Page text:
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What is OCD? (Obsessive Compulsive Disorder)

OCD

Table of Contents

OCD or obsessive-compulsive disorder is a mental and behavioral disorder where someone feels compelled to perform specific acts repeatedly, even when it causes considerable complications to the person’s life. OCD goes far beyond simple double-checking or following a certain routine, to the point where it causes distress and impairs day-to-day life. It’s OCD a very complex illness. which often requires professional help to address.

Lets have a look at at the symptoms, treatment, and self-help options for obsessive-compulsive disorder.

What is OCD

OCDObsessive-compulsive disorder is a mental health disorder characterized by distressing, intrusive, and obsessive thoughts. It tends to show itself through repetitive and compulsive physical or mental acts.

Over 500,000 people in Australia have OCD. In most cases, the symptoms appear during younger years and adolescence. The condition tends to show itself in late childhood or early adulthood – it’s relatively rare for it to be diagnosed after the age of forty.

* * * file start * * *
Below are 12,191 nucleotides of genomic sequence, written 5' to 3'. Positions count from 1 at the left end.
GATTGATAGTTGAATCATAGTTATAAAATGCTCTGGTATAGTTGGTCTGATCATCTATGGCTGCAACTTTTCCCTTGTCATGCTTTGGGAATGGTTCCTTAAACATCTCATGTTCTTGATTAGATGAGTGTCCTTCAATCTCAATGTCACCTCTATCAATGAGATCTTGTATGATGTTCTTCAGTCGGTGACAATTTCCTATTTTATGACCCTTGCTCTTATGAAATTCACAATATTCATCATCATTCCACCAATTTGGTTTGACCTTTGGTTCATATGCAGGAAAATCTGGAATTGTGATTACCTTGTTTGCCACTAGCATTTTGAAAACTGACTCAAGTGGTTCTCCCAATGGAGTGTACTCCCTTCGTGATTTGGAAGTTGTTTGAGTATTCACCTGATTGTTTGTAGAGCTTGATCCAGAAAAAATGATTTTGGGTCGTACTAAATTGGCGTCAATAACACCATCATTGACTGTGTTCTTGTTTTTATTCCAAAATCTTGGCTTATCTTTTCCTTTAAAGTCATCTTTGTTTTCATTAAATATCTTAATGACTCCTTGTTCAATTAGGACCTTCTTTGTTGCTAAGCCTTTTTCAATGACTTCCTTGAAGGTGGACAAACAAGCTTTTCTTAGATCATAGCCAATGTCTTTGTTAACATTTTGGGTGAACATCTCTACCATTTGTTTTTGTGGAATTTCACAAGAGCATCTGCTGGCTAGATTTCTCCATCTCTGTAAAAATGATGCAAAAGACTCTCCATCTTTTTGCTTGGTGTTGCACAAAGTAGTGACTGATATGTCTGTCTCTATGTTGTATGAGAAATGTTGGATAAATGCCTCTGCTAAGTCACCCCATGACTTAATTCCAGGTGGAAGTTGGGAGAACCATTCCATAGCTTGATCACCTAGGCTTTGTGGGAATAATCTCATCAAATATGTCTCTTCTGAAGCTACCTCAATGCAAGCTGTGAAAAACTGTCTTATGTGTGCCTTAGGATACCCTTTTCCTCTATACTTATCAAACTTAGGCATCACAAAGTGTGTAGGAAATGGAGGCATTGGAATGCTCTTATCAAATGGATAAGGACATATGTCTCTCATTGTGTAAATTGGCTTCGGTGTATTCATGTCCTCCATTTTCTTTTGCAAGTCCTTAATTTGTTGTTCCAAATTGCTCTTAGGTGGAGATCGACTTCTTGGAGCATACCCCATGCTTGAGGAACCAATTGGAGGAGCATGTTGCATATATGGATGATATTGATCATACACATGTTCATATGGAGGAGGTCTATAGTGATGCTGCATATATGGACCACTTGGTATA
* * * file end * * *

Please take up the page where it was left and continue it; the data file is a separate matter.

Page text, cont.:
With OCD, the person is often aware that some of their thoughts and behaviours aren’t logical, but they have little control over the situation. It’s a condition can seriously affect someone’s quality of life and wellbeing.

Signs and Symptoms

The symptoms of OCD are split into two categories – obsessions and compulsions.

Obsession symptoms

Obsessions are unwanted thoughts, urges, or images that constantly reoccur in the person’s mind. These are intrusive and can cause ongoing distress and anxiety to the person.

Common examples of obsession symptom may include:

  • Excessive fear of contamination or dirt
  • Always in doubt and experiencing difficulty tolerating uncertainties
  • Obsessing on organization and needing things to be in order and symmetrical
  • Having aggressive or violent thoughts (of harming or killing oneself or others)

Compulsion symptoms

By contrast, compulsions are repetitive behaviours which the person one feels compelled to perform. These acts are often to reduce anxiety from obsessions, but the sufferer may also believe something terrible will occur if the behaviour is not enacted.

Some common compulsive behaviours include:

  • Excessive washing and cleaning
  • Double checking things multiple times
  • Obsessive counting of things nearby
  • Obsessive orderliness
  • Adherence to a needlessly strict routine
  • Constantly demanding reassurance

OCD most often shows itself in young adults or teenagers, but sometimes symptoms can manifest during childhood. It will begin gradually and may vary in severity as the person grows older.

The types of obsession or compulsion symptoms that the person shows may also change over time.


Self-care Tips for OCD